How to Spark Better Farm Communication

As the leader it is your job to get people talking

Have you ever felt you are the only one on your team thinking? Have you ever questioned why an employee didn't bring up an issue to you that seems obvious to mention? So why aren't they talking, adding more value, bringing up ideas?

There are a lot of reasons this could be happening. You could be settling for poor performers who don't know how to add value. Those that read my blogs already know my ultimate suggestion if that is the case. You could have some quiet ones on the team. Or it could be that your current culture or management practices are getting in the way.

Pulse check

If ideas are not being filtered up or you are the only one talking in your meetings, you are missing value from your employees and it's not their fault. Your team on the front line of the operation should be bringing up roadblocks and ideas to improve efficiency.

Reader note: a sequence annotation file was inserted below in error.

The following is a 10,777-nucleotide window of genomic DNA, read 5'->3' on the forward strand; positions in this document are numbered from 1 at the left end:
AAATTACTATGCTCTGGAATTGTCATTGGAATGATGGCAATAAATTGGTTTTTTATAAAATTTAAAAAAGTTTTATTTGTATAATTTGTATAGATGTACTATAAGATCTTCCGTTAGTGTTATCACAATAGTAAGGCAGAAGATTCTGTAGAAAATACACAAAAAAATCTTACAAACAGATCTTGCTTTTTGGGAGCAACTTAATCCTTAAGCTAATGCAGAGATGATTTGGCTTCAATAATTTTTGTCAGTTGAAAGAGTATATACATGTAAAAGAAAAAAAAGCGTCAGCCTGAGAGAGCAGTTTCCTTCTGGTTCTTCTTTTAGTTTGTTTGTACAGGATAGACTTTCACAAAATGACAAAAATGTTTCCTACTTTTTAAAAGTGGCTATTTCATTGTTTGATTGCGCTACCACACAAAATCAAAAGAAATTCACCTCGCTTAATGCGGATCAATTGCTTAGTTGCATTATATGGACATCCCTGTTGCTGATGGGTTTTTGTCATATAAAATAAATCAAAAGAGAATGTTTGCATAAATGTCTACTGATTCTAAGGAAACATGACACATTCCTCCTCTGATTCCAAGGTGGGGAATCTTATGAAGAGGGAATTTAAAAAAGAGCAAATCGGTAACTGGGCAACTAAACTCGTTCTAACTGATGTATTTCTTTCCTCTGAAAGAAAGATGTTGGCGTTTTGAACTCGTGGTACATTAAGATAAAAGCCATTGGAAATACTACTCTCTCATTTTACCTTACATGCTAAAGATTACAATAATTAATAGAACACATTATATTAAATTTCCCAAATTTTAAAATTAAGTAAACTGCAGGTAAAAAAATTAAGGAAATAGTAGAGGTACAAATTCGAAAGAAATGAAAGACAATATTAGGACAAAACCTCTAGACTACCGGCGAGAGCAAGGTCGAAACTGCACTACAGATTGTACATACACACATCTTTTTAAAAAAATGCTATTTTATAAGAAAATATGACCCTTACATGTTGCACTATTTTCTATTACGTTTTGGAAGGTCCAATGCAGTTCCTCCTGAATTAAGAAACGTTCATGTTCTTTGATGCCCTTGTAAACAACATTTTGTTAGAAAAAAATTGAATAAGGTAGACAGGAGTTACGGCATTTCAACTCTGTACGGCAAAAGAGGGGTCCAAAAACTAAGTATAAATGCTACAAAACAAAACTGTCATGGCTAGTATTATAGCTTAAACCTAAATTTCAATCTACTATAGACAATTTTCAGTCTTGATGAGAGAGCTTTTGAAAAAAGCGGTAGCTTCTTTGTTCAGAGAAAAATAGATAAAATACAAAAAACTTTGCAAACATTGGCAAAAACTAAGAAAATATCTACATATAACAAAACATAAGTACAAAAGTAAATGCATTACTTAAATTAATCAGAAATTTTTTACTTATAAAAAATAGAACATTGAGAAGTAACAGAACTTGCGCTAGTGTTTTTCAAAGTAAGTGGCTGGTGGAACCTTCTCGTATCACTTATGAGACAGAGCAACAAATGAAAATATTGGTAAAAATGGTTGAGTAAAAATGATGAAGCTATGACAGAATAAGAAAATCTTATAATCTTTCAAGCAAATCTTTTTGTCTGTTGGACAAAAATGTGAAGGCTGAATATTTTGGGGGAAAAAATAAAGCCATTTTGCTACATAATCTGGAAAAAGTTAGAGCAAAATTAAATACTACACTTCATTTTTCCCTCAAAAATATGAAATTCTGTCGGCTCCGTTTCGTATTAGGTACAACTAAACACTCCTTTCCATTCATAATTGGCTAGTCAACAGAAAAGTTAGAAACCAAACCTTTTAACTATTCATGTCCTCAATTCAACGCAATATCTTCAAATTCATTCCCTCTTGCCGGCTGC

To get them to do this a platform and environment has to be developed for employees to start generating notions. There needs to be a conscious effort made by management to be the gatherers and motivators.

Input gathering should be done on a frequent, informal basis, often in the moment. Ask your employees about troubles in the field, hold-ups and their thoughts on how to fix in the future. This should also be done on a more formal basis in your meetings.

As the leader it is your job to get them talking, get them comfortable with saying what is on their mind. You need to be open to some healthy debate from the team. As an added benefit you will have more engaged, motivated employees if they feel they are contributing. It's a win-win - you get free ideas and they are happy to know someone cares about their opinions. They are glad to be part of the team and come to work every day.

Culture change takes time. Even if you tried all the ideas tomorrow, you might still hear crickets. It takes time to develop open communication and it will take some habit-changing for the employees to think more critically.

The more you ask for their input, the more they will start to expect those questions. Ultimately, better discussions will come.

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